How Wolf and Skylar pushed out John and MaryYou have to pity the Welsh woman who was last week prevented by the Court of Appeal from naming her daughter 'Cyanide'. An unusual choice, admittedly. And the mother's defence -- Cyanide is a 'lovely, pretty...
Interview: Iain Duncan Smith
Iain Duncan Smith on the fallout from his shock resignationIain Duncan Smith may have lost his job, but he has found a new whisky. It's called Monkey Shoulder, and they became acquainted when he went to lie low in the Highlands after his resignation....
James Delingpole: Oxford in My Day Was Another, Better World
I was in the attic killing some Taleban on Medal of Honor when Girl interrupted and said: 'Dad, what's this?' What it was was a pile of memorabilia which I'd stuffed into a plastic shopping bag on leaving university and which I'd barely looked at since.We...
James Forsyth: Cameron's Heading for a Hollow Victory
Listen'Nothing except a battle lost can be half as melancholy as a battle won,' wrote the Duke of Wellington after Waterloo. David Cameron may well feel the same about referendums on 24 June. The EU debate is already taking a toll on the Tory party and...
Leading Article: Stop the Scare Stories
So far the campaign for the EU referendum has resembled a contest as to which side can spin the most lurid and least plausible horror stories. On the one hand, the 'in' campaign claims that we'll be £4,300 worse off if we leave; that budget airlines...
Letters
Safe keeping?Sir: James Delingpole will be relieved to hear that not everyone follows the fashion for demanding repatriation of historical treasures ('Give thanks for the tomb raiders', 9 April). When presenting my ambassadorial letters of credence to...
Long Life: Alexander Chancellor
As we prepare in Britain for our momentous referendum in June, Italy has just had one. It happened last Sunday while I was on holiday in Tuscany, and it was about as futile an exercise in democracy as there could be. Italy has lots of referendums. They...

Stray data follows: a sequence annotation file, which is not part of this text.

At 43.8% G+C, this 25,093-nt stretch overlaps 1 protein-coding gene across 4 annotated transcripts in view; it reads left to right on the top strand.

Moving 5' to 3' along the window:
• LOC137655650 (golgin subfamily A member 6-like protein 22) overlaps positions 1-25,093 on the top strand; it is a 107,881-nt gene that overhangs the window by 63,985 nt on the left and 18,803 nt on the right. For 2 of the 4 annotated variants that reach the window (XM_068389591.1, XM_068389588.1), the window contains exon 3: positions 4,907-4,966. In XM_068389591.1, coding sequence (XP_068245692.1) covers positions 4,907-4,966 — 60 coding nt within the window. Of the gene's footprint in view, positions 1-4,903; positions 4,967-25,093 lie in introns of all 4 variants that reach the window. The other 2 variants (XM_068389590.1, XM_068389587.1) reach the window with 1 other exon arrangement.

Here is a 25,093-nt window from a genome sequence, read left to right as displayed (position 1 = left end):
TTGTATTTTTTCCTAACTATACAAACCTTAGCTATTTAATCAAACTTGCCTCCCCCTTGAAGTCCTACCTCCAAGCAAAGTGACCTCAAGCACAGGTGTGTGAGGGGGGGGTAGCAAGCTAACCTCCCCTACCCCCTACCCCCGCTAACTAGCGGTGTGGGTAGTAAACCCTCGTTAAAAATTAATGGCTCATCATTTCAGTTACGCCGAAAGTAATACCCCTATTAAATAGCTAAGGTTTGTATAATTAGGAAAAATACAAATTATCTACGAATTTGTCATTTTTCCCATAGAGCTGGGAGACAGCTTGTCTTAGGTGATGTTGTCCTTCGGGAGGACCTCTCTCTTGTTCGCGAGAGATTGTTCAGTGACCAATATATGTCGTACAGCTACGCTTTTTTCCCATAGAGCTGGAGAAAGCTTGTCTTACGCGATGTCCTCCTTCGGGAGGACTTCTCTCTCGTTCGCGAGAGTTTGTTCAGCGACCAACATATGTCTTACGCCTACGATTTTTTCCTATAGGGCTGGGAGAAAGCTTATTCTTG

Low Life: Jeremy Clarke
What consolation in life can Arthur and I find after that defeat at the hands of Manchester United in the quarter-final replay of the FA Cup, and the manner of it? West Ham and their always hiding fortunes are, and always have been, real life for me;...
Martin Vander Weyer: If You're Riding the FTSE Rebound You Might Still Want to Sell in May
When the FTSE100 fell close to 5,500 in February, we all said 'Mr Bear is back'. On Tuesday the index hit a high for this year of 6,400, and we all wondered whether Mr Bear had done what I said he wouldn't, and shuffled back to hibernation. But the truth...
Mind Your Language: Sex Worker
'Of course,' said my husband in his worst smirky way, as though waiting for an appreciative chuckle, 'as soon as she found out he was a politician, she broke off the affair.'That was not the only unoriginal remark about poor old John Whittingdale, who...
Notes On. Hieronymus Bosch
If you hope to inspire an appreciation of Renaissance art in your children, look to Hieronymus Bosch. Ideally, your children will not be sensitive types, nor prone to nightmares, but if they can handle a little, or indeed quite a lot, of fantasy, Bosch...
Obama's Overreach
The US President is in no position to lecture the British about foreign policyListenNobody could describe Donald Trump as lacking in self-confidence, but the billionaire egomaniac is emotional jelly compared with King Barack. Even before he won the Nobel...
Obama Speaks for America
Don't fool yourself about the anti-Brexit consensus in the US - or the excellent reasons for itListenYou don't like Barack Obama's foreign policy? Fine, I don't either. You are impatient to know who the next president will be? Me too. But if you think...
Opera: Elpidia; Alexander Balus; the Goose of Cairo
Disguises and mistaken identities are a staple of opera, but usually as part of the onstage, not the offstage, action. So what are we to make this week of a Handel opera that isn't by Handel at all, and a Mozart opera that was largely composed in 1990?...
Portrait of the Week
HomeGeorge Osborne, the Chancellor, said that if Britain left the European Union, households would be on average £4,300 a year worse off. He quoted a Treasury analysis that said the British economy would be 6 per cent smaller outside the EU by 2030 than...
Radio: The Refugee Crisis and the Streets of Kolkata
Sue Armstrong's programme on Radio 4 All in the Womb (produced by Ruth Evans) should be required listening for anyone dealing directly with the refugee crisis, with those who have fled from intense fear and terrible violence in their home countries....
Real Life: Melissa Kite